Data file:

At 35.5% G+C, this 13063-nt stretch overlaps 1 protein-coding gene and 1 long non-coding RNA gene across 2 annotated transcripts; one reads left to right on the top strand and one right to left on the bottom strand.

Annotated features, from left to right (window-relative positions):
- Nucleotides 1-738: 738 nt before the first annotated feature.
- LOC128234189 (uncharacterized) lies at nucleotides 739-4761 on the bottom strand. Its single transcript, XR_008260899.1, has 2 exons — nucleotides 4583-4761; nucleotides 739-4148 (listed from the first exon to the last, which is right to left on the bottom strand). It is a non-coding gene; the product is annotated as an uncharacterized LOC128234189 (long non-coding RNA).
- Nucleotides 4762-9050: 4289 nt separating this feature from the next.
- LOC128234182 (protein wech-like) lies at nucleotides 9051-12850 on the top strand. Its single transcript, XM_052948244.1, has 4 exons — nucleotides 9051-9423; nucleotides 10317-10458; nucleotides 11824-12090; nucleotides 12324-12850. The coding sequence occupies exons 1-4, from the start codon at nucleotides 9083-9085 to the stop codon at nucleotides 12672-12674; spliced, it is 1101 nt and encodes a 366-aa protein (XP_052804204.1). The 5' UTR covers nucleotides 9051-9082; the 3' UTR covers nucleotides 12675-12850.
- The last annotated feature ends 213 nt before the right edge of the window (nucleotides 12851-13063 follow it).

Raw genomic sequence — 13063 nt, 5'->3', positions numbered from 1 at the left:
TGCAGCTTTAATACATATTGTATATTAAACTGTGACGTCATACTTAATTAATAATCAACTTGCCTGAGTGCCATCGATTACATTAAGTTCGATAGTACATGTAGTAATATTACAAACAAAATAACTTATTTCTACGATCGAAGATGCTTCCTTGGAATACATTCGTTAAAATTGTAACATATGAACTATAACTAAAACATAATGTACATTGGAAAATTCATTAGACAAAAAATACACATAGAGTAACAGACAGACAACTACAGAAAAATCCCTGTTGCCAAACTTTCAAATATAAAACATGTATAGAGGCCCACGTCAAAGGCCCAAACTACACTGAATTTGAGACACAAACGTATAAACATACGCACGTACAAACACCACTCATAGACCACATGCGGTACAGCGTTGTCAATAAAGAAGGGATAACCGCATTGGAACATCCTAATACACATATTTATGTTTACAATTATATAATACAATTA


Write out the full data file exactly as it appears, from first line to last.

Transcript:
At 35.5% G+C, this 13063-nt stretch overlaps 1 protein-coding gene and 1 long non-coding RNA gene across 2 annotated transcripts; one reads left to right on the top strand and one right to left on the bottom strand.

Annotated features, from left to right (window-relative positions):
- Nucleotides 1-738: 738 nt before the first annotated feature.
- LOC128234189 (uncharacterized) lies at nucleotides 739-4761 on the bottom strand. Its single transcript, XR_008260899.1, has 2 exons — nucleotides 4583-4761; nucleotides 739-4148 (listed from the first exon to the last, which is right to left on the bottom strand). It is a non-coding gene; the product is annotated as an uncharacterized LOC128234189 (long non-coding RNA).
- Nucleotides 4762-9050: 4289 nt separating this feature from the next.
- LOC128234182 (protein wech-like) lies at nucleotides 9051-12850 on the top strand. Its single transcript, XM_052948244.1, has 4 exons — nucleotides 9051-9423; nucleotides 10317-10458; nucleotides 11824-12090; nucleotides 12324-12850. The coding sequence occupies exons 1-4, from the start codon at nucleotides 9083-9085 to the stop codon at nucleotides 12672-12674; spliced, it is 1101 nt and encodes a 366-aa protein (XP_052804204.1). The 5' UTR covers nucleotides 9051-9082; the 3' UTR covers nucleotides 12675-12850.
- The last annotated feature ends 213 nt before the right edge of the window (nucleotides 12851-13063 follow it).

Raw genomic sequence — 13063 nt, 5'->3', positions numbered from 1 at the left:
TGCAGCTTTAATACATATTGTATATTAAACTGTGACGTCATACTTAATTAATAATCAACTTGCCTGAGTGCCATCGATTACATTAAGTTCGATAGTACATGTAGTAATATTACAAACAAAATAACTTATTTCTACGATCGAAGATGCTTCCTTGGAATACATTCGTTAAAATTGTAACATATGAACTATAACTAAAACATAATGTACATTGGAAAATTCATTAGACAAAAAATACACATAGAGTAACAGACAGACAACTACAGAAAAATCCCTGTTGCCAAACTTTCAAATATAAAACATGTATAGAGGCCCACGTCAAAGGCCCAAACTACACTGAATTTGAGACACAAACGTATAAACATACGCACGTACAAACACCACTCATAGACCACATGCGGTACAGCGTTGTCAATAAAGAAGGGATAACCGCATTGGAACATCCTAATACACATATTTATGTTTACAATTATATAATACAATTA